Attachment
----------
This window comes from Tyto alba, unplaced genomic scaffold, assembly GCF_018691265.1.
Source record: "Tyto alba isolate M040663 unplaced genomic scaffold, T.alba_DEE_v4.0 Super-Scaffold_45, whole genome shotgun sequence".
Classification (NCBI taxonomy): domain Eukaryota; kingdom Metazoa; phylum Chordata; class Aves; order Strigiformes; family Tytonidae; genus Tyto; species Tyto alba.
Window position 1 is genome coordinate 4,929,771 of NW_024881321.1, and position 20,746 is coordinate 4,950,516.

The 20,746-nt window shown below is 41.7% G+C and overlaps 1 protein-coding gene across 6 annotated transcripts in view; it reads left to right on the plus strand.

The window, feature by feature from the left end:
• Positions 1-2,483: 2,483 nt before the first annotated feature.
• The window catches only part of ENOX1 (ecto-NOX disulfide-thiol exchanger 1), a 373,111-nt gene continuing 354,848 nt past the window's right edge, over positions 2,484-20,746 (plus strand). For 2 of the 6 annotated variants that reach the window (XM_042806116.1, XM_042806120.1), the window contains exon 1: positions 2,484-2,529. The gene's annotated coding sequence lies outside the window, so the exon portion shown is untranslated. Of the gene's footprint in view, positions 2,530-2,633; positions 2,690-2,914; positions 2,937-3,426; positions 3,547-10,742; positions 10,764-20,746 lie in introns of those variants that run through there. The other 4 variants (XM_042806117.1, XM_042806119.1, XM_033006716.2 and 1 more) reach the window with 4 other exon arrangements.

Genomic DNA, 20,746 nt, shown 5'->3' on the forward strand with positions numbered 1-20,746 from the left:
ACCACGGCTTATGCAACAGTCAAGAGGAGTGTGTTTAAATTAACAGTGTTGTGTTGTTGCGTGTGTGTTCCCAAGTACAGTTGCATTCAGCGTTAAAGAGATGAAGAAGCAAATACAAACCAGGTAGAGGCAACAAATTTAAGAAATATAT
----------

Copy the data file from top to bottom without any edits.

This window comes from Tyto alba, unplaced genomic scaffold, assembly GCF_018691265.1.
Source record: "Tyto alba isolate M040663 unplaced genomic scaffold, T.alba_DEE_v4.0 Super-Scaffold_45, whole genome shotgun sequence".
Classification (NCBI taxonomy): domain Eukaryota; kingdom Metazoa; phylum Chordata; class Aves; order Strigiformes; family Tytonidae; genus Tyto; species Tyto alba.
Window position 1 is genome coordinate 4,929,771 of NW_024881321.1, and position 20,746 is coordinate 4,950,516.

The 20,746-nt window shown below is 41.7% G+C and overlaps 1 protein-coding gene across 6 annotated transcripts in view; it reads left to right on the plus strand.

The window, feature by feature from the left end:
• Positions 1-2,483: 2,483 nt before the first annotated feature.
• The window catches only part of ENOX1 (ecto-NOX disulfide-thiol exchanger 1), a 373,111-nt gene continuing 354,848 nt past the window's right edge, over positions 2,484-20,746 (plus strand). For 2 of the 6 annotated variants that reach the window (XM_042806116.1, XM_042806120.1), the window contains exon 1: positions 2,484-2,529. The gene's annotated coding sequence lies outside the window, so the exon portion shown is untranslated. Of the gene's footprint in view, positions 2,530-2,633; positions 2,690-2,914; positions 2,937-3,426; positions 3,547-10,742; positions 10,764-20,746 lie in introns of those variants that run through there. The other 4 variants (XM_042806117.1, XM_042806119.1, XM_033006716.2 and 1 more) reach the window with 4 other exon arrangements.

Genomic DNA, 20,746 nt, shown 5'->3' on the forward strand with positions numbered 1-20,746 from the left:
ACCACGGCTTATGCAACAGTCAAGAGGAGTGTGTTTAAATTAACAGTGTTGTGTTGTTGCGTGTGTGTTCCCAAGTACAGTTGCATTCAGCGTTAAAGAGATGAAGAAGCAAATACAAACCAGGTAGAGGCAACAAATTTAAGAAATATAT